Peter Kopp · May 4, 2016

Advantages and Dis-advantages of SqlComputeCode.

Good afternoon, I have working prototypes of each of these approaches. I do not have an expansive cache background.

I have a couple of projects where I am ingesting files from disk.

The name of the file contains a lot of the information I will need to reference the file in the future.

What are the advantages and dis-advantages of these two approaches:

Store the whole filename and use SqlComputeCode to populate properties in a class?

Parse the data out of the filename on ingestion into properties in a class?

For each approach what are the implications to indexing?

Thank you.


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Discussion (2)1
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I would store the original filename in a property anyway. SQLComputed properties (as long as they are not Calculated or Transient) are calculated when the record is inserted or updated (you can further restrict re-calculation with the SQLComputeOnChange keyword) and stored with the record as any other properties.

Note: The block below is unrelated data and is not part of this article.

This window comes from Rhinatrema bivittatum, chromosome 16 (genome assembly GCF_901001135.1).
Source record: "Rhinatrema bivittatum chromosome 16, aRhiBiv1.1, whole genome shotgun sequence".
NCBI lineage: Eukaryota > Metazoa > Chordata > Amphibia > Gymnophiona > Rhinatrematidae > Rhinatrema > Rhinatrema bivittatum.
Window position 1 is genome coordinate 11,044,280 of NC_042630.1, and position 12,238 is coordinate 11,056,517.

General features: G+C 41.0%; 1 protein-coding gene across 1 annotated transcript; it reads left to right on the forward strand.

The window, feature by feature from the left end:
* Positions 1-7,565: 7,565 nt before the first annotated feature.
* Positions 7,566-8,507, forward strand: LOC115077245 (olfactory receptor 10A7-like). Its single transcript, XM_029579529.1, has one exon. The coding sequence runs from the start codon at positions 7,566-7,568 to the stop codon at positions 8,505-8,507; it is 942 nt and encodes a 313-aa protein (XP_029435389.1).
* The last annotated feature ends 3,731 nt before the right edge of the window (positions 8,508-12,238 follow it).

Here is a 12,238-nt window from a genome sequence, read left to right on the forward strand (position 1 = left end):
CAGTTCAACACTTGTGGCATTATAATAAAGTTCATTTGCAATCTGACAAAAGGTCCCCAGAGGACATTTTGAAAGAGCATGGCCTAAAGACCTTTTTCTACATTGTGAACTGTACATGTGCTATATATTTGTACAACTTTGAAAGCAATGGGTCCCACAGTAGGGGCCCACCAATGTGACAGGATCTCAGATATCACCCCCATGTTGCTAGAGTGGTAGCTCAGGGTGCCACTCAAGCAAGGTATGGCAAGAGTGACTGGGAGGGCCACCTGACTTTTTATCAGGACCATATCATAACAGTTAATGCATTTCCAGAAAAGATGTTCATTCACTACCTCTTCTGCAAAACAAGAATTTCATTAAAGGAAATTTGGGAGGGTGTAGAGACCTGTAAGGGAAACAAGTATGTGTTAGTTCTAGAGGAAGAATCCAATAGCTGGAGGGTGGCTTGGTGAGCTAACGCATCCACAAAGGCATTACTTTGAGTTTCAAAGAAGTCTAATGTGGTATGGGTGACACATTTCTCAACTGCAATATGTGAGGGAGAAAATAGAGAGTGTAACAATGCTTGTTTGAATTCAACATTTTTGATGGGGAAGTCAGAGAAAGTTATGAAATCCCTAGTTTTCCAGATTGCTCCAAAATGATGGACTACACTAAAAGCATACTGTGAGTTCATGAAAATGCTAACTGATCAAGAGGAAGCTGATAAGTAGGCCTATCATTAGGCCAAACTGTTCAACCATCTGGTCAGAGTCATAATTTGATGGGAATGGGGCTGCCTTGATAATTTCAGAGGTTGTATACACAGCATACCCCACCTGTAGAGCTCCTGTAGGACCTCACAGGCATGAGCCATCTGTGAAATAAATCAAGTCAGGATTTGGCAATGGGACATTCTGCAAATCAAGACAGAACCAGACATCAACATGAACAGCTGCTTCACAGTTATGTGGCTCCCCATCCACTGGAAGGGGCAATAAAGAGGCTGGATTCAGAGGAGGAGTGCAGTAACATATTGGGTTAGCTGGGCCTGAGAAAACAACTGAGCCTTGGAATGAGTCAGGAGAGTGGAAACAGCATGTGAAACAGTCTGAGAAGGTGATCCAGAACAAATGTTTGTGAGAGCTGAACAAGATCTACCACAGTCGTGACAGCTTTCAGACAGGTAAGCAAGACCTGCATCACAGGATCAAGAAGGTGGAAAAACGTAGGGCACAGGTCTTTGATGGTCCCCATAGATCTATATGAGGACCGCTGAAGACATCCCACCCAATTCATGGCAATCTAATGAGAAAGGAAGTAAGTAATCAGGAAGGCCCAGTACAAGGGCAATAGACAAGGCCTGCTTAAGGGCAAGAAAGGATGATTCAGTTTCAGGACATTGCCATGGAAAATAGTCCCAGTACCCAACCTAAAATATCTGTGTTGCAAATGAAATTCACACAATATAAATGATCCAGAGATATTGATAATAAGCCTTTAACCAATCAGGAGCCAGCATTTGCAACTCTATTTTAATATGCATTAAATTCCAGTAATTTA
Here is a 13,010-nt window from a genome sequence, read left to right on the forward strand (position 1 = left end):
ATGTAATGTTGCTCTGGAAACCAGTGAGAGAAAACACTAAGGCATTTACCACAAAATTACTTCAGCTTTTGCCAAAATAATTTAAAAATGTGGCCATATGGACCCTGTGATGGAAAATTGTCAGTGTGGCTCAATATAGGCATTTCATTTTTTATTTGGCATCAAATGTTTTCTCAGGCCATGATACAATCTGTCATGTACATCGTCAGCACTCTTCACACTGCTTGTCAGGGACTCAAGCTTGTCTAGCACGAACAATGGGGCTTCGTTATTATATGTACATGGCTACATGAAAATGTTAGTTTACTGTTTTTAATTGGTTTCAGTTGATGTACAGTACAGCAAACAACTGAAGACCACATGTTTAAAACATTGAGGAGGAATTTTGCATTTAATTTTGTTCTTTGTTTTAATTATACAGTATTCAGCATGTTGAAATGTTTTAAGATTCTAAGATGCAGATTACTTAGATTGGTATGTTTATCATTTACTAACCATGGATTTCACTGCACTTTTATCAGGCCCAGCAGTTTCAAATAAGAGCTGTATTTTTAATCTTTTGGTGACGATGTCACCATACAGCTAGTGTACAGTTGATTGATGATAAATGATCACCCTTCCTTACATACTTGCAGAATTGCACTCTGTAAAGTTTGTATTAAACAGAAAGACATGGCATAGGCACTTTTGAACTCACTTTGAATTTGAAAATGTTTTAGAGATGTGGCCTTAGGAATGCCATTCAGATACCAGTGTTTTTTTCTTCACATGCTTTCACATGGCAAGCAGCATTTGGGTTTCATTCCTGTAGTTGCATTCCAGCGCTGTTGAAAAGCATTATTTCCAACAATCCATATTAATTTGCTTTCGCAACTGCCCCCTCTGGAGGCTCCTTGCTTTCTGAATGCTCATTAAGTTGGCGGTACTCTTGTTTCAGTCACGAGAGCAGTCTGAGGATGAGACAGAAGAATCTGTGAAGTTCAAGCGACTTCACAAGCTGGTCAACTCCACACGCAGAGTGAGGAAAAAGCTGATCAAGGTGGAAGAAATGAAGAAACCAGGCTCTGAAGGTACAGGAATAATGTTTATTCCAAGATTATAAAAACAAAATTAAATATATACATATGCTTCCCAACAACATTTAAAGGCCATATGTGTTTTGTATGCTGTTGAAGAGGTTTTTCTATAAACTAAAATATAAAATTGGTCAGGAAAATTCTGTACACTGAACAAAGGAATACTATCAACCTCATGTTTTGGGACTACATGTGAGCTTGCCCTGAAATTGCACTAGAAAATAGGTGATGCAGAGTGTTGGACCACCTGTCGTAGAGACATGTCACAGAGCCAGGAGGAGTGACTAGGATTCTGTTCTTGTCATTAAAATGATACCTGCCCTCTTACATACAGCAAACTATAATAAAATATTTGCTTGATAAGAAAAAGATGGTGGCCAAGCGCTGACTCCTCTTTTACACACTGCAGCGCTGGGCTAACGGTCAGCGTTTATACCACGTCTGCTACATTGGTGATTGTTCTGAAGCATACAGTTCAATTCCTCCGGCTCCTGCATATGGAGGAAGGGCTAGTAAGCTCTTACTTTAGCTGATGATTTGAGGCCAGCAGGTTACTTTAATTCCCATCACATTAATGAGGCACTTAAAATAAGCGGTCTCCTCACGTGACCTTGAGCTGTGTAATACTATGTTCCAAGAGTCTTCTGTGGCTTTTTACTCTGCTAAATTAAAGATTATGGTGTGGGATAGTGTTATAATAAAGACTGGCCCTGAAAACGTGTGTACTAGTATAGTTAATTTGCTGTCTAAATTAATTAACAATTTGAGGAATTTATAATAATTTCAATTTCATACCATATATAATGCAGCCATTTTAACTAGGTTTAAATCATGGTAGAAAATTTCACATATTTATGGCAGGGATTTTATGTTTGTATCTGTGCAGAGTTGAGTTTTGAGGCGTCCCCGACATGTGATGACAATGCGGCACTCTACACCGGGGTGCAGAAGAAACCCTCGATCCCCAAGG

That makes also possible to maintain indices based on SQLComputed properties, with two conditions:

  • The SQLComputeCode must be deterministic - this is quite obvious, I think.
  • If you change the SQLComputeCode, that won't affect the records stored in your database, nor the corresponding indices - so you'll have to trigger a re-calculation to apply the new compute code.

See also our online documentation on the topic.

My answer was not complete in this form: the same effect can be achieved with SQL Triggers, too. That version is more SQL compliant maybe. And the "computed" properties can be set in one of our callback methods (%OnBeforeSave - for example), if you prefer the object interface - this is not called when you update your records from SQL though.  

Which implementation is the best? Besides the SQL/Object preferences, I think that's rather a matter of taste. You can index your properties in all three cases, and you'll face mostly the same (or similiar) problems I mentioned above.

My personal vote would go to SQLComputeCode.